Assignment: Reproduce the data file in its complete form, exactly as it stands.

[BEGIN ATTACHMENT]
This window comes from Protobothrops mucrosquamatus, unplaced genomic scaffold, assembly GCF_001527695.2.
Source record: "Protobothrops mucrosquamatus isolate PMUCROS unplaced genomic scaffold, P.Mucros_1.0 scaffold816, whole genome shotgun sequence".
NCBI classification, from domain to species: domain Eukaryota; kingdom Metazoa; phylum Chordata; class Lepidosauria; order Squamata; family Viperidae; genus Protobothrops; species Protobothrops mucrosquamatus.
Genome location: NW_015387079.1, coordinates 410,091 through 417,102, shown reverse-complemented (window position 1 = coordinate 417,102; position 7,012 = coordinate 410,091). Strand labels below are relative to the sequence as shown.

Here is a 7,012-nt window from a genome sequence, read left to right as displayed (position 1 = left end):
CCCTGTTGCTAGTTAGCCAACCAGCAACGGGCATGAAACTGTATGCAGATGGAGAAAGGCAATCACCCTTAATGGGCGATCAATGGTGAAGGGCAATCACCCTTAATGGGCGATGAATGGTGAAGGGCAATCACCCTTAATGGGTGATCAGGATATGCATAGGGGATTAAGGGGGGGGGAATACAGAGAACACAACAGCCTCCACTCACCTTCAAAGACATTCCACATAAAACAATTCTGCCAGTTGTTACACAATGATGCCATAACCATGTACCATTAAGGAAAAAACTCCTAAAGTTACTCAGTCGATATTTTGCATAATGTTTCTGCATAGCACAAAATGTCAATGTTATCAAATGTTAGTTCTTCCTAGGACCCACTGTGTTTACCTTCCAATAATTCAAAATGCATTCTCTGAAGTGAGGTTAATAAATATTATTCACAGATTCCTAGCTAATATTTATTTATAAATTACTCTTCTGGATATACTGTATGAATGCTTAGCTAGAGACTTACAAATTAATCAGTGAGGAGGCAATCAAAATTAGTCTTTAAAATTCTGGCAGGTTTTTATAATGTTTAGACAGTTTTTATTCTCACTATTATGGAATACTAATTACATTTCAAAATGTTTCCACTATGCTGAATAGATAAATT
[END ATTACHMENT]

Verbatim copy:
This window comes from Protobothrops mucrosquamatus, unplaced genomic scaffold, assembly GCF_001527695.2.
Source record: "Protobothrops mucrosquamatus isolate PMUCROS unplaced genomic scaffold, P.Mucros_1.0 scaffold816, whole genome shotgun sequence".
NCBI classification, from domain to species: domain Eukaryota; kingdom Metazoa; phylum Chordata; class Lepidosauria; order Squamata; family Viperidae; genus Protobothrops; species Protobothrops mucrosquamatus.
Genome location: NW_015387079.1, coordinates 410,091 through 417,102, shown reverse-complemented (window position 1 = coordinate 417,102; position 7,012 = coordinate 410,091). Strand labels below are relative to the sequence as shown.

Here is a 7,012-nt window from a genome sequence, read left to right as displayed (position 1 = left end):
CCCTGTTGCTAGTTAGCCAACCAGCAACGGGCATGAAACTGTATGCAGATGGAGAAAGGCAATCACCCTTAATGGGCGATCAATGGTGAAGGGCAATCACCCTTAATGGGCGATGAATGGTGAAGGGCAATCACCCTTAATGGGTGATCAGGATATGCATAGGGGATTAAGGGGGGGGGAATACAGAGAACACAACAGCCTCCACTCACCTTCAAAGACATTCCACATAAAACAATTCTGCCAGTTGTTACACAATGATGCCATAACCATGTACCATTAAGGAAAAAACTCCTAAAGTTACTCAGTCGATATTTTGCATAATGTTTCTGCATAGCACAAAATGTCAATGTTATCAAATGTTAGTTCTTCCTAGGACCCACTGTGTTTACCTTCCAATAATTCAAAATGCATTCTCTGAAGTGAGGTTAATAAATATTATTCACAGATTCCTAGCTAATATTTATTTATAAATTACTCTTCTGGATATACTGTATGAATGCTTAGCTAGAGACTTACAAATTAATCAGTGAGGAGGCAATCAAAATTAGTCTTTAAAATTCTGGCAGGTTTTTATAATGTTTAGACAGTTTTTATTCTCACTATTATGGAATACTAATTACATTTCAAAATGTTTCCACTATGCTGAATAGATAAATT